The Virgin's Daughters: In the Court of Elizabeth I
New American Library, 2009 (2009)
Reviewed by Barbara Lingens
he subtitle of this novel is '
In the Court of Elizabeth I
', and author Westin really does take us into Her Majesty's company. We live at the pleasure of the queen, enjoying her music, jokes and laughter, cowering from her anger and the imperial will so strongly expressed. All of the sights, sounds and smells are here, along with the superstitions, rivalries and jealousies.
wo ladies of the court are presented to us: Lady Katherine Seymour and Mary Rogers, granddaughter of Sir William Rogers. They each become one of the queen's ladies, Kate when Elizabeth is still quite young and Mary when she is at the end of her life. Each lady desires to serve the queen, but cannot live up to the queen's expectation of giving up romantic love as part of the service. Both have to learn how to deal with the queen and, through their adventures, we learn much about Elizabeth and how she earned the title of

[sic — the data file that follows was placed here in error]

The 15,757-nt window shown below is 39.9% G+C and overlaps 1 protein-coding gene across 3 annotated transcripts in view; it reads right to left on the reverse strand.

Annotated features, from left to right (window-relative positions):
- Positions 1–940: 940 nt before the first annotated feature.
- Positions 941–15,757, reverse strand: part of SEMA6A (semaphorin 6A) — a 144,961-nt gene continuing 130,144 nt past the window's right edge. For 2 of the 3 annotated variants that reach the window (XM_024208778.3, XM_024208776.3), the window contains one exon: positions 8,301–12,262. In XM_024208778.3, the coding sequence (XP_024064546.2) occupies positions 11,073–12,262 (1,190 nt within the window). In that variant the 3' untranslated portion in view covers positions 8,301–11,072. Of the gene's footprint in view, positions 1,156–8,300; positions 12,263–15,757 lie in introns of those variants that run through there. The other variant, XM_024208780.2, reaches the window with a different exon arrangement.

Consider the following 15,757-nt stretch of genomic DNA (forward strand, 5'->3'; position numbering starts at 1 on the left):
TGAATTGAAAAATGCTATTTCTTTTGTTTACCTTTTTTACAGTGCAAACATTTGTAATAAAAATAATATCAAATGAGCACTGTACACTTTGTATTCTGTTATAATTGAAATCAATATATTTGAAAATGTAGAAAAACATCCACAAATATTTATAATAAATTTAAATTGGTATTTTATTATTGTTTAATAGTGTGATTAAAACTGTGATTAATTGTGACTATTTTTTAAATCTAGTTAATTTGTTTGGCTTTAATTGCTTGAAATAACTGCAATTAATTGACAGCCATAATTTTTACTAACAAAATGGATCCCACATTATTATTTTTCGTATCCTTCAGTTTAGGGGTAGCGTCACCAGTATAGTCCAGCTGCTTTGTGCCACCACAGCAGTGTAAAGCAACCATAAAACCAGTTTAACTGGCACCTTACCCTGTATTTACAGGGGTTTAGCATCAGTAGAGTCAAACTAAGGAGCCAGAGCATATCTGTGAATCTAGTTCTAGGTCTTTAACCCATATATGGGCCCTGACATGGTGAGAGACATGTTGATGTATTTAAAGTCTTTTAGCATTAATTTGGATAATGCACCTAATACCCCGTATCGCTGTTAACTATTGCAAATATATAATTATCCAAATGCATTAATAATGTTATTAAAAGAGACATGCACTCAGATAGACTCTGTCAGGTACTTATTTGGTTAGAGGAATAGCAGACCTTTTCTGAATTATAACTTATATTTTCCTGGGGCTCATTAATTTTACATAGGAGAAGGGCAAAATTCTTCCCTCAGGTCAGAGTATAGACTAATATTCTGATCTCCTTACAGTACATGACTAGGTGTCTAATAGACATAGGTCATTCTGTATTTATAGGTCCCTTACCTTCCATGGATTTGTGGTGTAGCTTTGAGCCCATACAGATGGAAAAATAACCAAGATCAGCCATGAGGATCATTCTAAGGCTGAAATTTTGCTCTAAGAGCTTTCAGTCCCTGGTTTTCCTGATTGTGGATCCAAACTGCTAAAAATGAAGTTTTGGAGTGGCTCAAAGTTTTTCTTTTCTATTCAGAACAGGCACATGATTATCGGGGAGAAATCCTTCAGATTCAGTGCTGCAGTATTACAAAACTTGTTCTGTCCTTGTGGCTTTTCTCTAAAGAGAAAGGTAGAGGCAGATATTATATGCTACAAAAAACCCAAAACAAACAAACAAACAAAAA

his is a well-researched work. I think the conversations are especially well done. They put us in that place at that time. But the underlying psychology of love and loving feels more contemporary than what could have been known and expressed in that era; in some passages I felt I was reading a romance novel. Also, some very anachronistic expressions managed to creep in, for example
. But, all in all, this was a very satisfactory read.
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